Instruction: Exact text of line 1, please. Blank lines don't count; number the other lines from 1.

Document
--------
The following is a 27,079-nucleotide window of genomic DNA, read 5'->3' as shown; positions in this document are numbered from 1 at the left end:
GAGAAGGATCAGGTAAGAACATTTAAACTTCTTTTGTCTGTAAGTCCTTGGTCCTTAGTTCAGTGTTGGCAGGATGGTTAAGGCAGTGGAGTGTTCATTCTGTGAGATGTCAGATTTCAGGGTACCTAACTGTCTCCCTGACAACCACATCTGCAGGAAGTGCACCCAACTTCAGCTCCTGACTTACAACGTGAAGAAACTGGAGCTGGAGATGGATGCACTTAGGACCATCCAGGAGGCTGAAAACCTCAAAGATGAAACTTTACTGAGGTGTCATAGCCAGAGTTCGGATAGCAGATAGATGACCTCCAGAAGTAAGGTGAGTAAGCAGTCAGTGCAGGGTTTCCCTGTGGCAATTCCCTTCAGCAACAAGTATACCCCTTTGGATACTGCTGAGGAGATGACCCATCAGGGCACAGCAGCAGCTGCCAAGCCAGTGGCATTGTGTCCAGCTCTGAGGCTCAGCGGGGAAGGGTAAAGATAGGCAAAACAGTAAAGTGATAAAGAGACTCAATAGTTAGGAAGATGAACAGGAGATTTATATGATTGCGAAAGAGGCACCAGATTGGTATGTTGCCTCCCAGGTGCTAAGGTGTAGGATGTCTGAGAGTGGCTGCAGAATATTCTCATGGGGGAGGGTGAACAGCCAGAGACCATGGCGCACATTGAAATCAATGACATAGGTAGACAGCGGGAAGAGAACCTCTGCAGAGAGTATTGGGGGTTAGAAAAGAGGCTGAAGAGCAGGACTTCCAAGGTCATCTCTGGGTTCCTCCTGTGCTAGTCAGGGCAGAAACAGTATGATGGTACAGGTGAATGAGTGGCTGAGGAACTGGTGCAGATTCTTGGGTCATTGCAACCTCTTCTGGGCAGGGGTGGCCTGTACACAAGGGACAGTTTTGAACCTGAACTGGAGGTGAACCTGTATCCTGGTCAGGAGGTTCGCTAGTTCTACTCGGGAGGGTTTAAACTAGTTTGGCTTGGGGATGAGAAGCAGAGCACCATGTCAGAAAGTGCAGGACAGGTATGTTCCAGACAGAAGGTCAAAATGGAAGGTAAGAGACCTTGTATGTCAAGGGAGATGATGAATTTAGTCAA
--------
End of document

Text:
The following is a 27,079-nucleotide window of genomic DNA, read 5'->3' as shown; positions in this document are numbered from 1 at the left end: